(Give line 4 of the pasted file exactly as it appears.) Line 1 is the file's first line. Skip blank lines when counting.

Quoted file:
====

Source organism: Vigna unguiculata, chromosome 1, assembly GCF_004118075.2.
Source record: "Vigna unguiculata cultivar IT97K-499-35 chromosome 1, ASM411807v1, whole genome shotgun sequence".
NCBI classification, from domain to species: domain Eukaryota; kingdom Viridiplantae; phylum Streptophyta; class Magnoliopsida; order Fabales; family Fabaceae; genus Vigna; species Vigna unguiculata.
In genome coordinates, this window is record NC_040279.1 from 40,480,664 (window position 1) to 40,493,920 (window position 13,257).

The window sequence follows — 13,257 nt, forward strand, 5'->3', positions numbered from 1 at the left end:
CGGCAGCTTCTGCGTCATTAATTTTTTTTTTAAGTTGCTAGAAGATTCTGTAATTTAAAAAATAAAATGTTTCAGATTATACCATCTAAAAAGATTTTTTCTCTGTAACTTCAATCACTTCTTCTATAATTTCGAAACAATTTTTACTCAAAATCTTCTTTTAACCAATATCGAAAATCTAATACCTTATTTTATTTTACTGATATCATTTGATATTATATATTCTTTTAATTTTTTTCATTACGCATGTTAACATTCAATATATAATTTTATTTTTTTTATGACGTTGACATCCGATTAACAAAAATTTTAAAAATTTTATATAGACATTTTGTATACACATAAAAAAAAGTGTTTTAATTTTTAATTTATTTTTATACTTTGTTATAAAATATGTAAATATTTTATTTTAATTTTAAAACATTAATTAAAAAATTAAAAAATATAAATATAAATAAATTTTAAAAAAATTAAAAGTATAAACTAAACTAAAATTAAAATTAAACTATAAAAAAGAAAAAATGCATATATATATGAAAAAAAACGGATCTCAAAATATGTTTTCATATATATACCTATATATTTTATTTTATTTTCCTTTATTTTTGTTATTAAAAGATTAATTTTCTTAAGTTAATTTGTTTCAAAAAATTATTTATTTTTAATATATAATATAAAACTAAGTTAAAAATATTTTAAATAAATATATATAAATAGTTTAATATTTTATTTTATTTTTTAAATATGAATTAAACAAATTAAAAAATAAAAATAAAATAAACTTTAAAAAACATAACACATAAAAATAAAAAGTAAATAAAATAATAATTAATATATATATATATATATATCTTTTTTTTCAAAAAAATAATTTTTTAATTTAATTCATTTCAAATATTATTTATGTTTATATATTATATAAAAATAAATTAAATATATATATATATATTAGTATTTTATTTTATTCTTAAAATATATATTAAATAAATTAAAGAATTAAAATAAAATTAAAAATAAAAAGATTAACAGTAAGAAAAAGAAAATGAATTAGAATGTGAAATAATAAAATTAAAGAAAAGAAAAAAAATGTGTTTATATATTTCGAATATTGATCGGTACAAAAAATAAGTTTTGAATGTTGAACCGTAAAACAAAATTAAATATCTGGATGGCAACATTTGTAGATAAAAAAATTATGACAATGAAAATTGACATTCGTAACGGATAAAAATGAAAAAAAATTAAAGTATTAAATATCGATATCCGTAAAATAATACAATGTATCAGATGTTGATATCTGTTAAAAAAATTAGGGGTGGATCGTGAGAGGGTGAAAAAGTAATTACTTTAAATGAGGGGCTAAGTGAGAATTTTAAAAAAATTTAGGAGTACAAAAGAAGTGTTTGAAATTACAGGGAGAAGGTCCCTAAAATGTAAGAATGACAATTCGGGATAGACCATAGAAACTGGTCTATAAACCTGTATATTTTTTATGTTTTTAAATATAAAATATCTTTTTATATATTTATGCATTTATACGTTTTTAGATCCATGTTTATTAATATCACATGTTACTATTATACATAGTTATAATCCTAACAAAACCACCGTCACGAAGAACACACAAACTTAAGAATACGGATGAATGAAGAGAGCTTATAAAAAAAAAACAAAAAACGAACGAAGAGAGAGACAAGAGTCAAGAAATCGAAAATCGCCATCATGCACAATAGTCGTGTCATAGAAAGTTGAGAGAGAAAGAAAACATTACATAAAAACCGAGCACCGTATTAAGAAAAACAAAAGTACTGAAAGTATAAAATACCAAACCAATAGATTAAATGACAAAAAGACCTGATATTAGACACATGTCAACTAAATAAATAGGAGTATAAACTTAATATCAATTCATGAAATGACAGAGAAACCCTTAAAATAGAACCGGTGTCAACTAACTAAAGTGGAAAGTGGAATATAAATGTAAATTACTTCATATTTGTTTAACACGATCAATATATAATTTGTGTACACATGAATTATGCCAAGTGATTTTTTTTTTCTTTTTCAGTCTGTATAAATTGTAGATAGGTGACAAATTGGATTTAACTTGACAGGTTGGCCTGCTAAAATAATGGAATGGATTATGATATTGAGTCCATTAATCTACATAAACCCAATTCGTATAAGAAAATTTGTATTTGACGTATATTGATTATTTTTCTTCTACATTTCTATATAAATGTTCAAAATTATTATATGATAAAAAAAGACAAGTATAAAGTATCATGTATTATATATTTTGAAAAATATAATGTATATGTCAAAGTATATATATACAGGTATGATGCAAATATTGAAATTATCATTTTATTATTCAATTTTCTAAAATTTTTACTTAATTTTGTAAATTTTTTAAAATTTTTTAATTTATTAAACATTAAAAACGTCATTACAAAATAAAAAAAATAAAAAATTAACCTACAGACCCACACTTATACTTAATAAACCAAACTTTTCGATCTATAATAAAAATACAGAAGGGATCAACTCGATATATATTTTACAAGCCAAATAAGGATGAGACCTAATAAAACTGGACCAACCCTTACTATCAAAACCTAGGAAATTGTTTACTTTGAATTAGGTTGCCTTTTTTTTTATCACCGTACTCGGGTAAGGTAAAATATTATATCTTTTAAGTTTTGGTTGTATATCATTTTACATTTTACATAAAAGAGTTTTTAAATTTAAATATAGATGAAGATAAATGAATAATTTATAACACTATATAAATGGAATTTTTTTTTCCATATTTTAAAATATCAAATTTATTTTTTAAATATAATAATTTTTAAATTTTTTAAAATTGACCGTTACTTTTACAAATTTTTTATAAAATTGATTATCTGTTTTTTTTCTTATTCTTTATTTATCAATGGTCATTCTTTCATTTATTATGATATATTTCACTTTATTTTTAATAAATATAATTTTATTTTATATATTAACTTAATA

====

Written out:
In genome coordinates, this window is record NC_040279.1 from 40,480,664 (window position 1) to 40,493,920 (window position 13,257).